ARC Review | The Age of Light

Title: The Age of Light

Author: Whitney Scharer

Publisher: Little, Brown and Company

Expected Publication Date: February 05, 2019

Genre: Historical Fiction

Rating: 5 Stars

I was recently sent an ARC of The Age of Light by the publicists at Little, Brown and Company in exchange for an honest review. This work of historical fiction by Whitney Scharer is expected to be published on February 05, 2019.

The Age of Light is a captivating and exhilarating narrative that keeps readers emotionally invested up to the very last page. Masquerading as historical fiction, the novel recounts the life of Vogue model turned photographer, Lee Miller and her relationship with Man Ray, one of the most influential figures of the Dada and Surrealists movements ensuing Paris in the 1930s. 

In incandescent prose debut writer, Whitney Scharer creates a female empowering tale of a heroine’s journey away from home to discover her passion, her independence, and her art. The story unravels under the glamour and melancholy of Paris amidst the changes resulting from World War II and its lingering stench on much of Europe with a young woman’s determination to transform herself from subject of art to creator of art.

In 1966 Lee is a middle-aged woman who occupies her time preparing elaborate ten-course meals and writing cooking articles for Vogue. She lives on a farm in Sussex, England with her husband, Roland. Day after day, she feels her life droning on with little excitement. Her life is shaken once more when her editor, Audrey wakes Lee up from her dull slumber and requests for her to write a piece for Vogue about her years with Man Ray. Audrey wants Lee’s story to be romantic, like a fairy tale, but Lee ultimately decides to tell the real story: “the one where she loved a man and he loved her, but in the end they took everything from each other – who can say who was more destroyed?” So begins the story of a woman who loved a man and he loved her, but in the end, they took love away from each other and are both left destroyed.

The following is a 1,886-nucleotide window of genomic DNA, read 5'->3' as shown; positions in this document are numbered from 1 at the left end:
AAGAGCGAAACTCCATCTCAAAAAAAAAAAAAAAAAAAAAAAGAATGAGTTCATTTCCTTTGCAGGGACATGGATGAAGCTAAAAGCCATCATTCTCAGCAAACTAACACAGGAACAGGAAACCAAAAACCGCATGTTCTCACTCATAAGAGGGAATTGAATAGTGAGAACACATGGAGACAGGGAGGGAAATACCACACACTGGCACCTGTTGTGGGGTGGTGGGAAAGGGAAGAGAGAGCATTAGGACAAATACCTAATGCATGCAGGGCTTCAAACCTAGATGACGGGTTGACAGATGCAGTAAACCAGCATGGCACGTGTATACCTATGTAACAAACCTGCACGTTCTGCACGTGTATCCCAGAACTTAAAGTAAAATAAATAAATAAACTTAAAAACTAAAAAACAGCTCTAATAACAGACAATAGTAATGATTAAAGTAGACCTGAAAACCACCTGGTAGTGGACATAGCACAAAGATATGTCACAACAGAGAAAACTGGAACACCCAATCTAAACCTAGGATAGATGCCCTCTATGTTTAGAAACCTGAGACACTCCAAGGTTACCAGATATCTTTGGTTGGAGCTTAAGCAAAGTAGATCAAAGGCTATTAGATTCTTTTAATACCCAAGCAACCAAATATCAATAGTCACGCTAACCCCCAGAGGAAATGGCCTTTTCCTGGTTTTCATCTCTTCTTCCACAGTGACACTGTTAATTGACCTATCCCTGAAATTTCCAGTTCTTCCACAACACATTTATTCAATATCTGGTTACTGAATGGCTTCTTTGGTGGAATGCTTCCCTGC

Paris 1929 begins the heart of a vividly detailed chronicle of a professional mentorship and friendship that quickly spirals into a toxic love affair, augmenting a prolific period of creation as Lee and Man Ray become each other’s whim. Devoured by the decadence of Paris and the bohemian lifestyle – in smoky salons, hidden speakeasies, and dimly lit cafes, the reader is drawn into a tumultuous and provocative period of Lee’s life.

From Lee, Man finds inspiration in his primary passion as a painter. From Man, Lee learns to become the photographer as opposed to the one being photographed. Surrounded by the money patrons of the elite, the Avant-Garde thinkers, and the bourgeois flaneurs, the novel’s plot is propelled by vignettes sensually detailed, producing a fascinating illustration of Paris during its rise to modernity.

The cast of characters that Lee and Ray cross paths with creates a voyeuristic window through which the sexuality of Lee and Man are revealed and become increasingly questionable. Haunted by a troubled relationship with her father that leads her to struggle with PTSD, and the introduction of a new male figure in her life, Lee’s perceptions of this new artsy world become dismantled and reconstructed as she perpetually tries to reconcile an unhealthy past of abuse, rape, depression, and alcoholism.

The Age of Light is an illuminating novel of the hope and effervescence that underlies a young woman’s journey of self-transformation. Lee’s life is trapped as a muse behind a camera lens from multiple figures who seek to capitalize on her beauty for personal benefits. Lee reclaims her essence, and creates her own art, identity and blooming success. This novel is a vivid and raw portrayal of a woman who struggles between art and creating art, and the torturous struggle of achieving both.

Yours Truly, 

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